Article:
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We’re entering the time of year

home_2We’re entering the time of year many of us think of as vacation time. Or as I like to call it: reading season. For readers of this magazine, it’s also a time when we might steal extra time writing – when the kids are at the beach, when the family has gone off for a day trip, when we sequester in a cabin by the lake, when we stop the grind of the academic calendar to let our writing minds be free of official deadlines.

When I spoke this spring with Diane Paulus, the Tony Award-winning director at American Repertory Theater and writer of numerous creative theatrical events, I asked her what she does to refresh. “It’s a cliché,” she said, “but whenever you start moving, the ideas unlock. Whenever I get stuck creatively, I go outside and run maybe two miles and get the blood flowing and that helps.”

This issue is devoted to the many various ways in which writers get the blood flowing – whether through inspiring locations, current events, unexpected twists of fate, motivational goals and an inexplicably primal inner voice that says: “Drop everything else and write.”

Aaron Sorkin, the uber-successful screenwriter, puts it this way in our lead story by TV insider Kinney Littlefield: “Once you get on a roll, you just go. You don’t stop for lunch, you don’t stop for red lights.”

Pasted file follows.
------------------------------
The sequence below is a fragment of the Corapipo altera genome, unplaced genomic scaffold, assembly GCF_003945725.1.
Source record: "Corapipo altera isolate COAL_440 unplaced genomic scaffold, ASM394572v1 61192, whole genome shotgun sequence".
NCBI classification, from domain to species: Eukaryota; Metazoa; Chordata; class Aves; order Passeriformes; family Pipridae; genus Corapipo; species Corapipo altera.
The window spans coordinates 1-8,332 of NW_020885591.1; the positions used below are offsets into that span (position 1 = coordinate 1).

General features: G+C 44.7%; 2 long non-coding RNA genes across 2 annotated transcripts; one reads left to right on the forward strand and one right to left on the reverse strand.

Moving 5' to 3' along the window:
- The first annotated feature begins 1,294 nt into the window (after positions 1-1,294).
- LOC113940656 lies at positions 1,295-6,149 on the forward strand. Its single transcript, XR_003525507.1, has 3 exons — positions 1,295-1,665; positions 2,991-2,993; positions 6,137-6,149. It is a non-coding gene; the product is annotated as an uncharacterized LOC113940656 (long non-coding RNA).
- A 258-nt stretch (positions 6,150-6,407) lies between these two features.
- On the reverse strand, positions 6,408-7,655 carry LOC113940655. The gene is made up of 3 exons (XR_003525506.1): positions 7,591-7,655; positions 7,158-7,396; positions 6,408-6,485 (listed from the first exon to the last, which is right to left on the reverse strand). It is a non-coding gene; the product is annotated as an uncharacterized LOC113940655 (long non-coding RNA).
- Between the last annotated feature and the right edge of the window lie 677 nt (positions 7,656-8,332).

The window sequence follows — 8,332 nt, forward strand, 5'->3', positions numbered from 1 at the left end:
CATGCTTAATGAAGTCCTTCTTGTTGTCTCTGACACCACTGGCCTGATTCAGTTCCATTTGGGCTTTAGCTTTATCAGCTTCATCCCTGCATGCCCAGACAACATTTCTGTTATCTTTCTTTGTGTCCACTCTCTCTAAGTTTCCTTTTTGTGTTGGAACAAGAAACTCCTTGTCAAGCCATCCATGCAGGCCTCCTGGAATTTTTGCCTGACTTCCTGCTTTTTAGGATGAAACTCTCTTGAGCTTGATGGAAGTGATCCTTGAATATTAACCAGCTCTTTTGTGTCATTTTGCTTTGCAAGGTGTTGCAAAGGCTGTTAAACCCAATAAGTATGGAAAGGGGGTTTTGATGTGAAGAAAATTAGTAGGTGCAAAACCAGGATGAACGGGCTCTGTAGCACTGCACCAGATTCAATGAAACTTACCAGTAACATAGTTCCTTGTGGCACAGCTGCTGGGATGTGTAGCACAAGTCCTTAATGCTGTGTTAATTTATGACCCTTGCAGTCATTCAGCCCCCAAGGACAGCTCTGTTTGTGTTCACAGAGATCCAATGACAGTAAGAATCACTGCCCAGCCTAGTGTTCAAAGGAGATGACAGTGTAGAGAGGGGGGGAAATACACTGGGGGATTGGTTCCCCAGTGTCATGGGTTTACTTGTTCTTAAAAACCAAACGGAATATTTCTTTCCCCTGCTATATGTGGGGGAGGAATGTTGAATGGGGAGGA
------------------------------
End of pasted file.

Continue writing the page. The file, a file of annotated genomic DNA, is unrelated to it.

Indeed, there’s no stopping Sorkin – or our other featured authors: Taiye Selasi, Amish Tripathi and Adam Johnson. We hope our interviews with them will nourish your craft and mission as a writer.

Speaking of craft, Stuart Horwitz’s tips for working through drafts are invaluable steps for thinking carefully and effectively about the stages of your manuscript at a micro and macro level. Beloved writing teacher Roy Peter Clark, whom we’re delighted to have back in these pages, drives the point home with his advice on writing short. Clark takes on the universe this time – and why shouldn’t he?

And why shouldn’t you? It’s reading time. It’s writing time. Take this issue of The Writer to the beach, on the train, into a quiet room. And get busy.


Alicia Anstead

Originally Published

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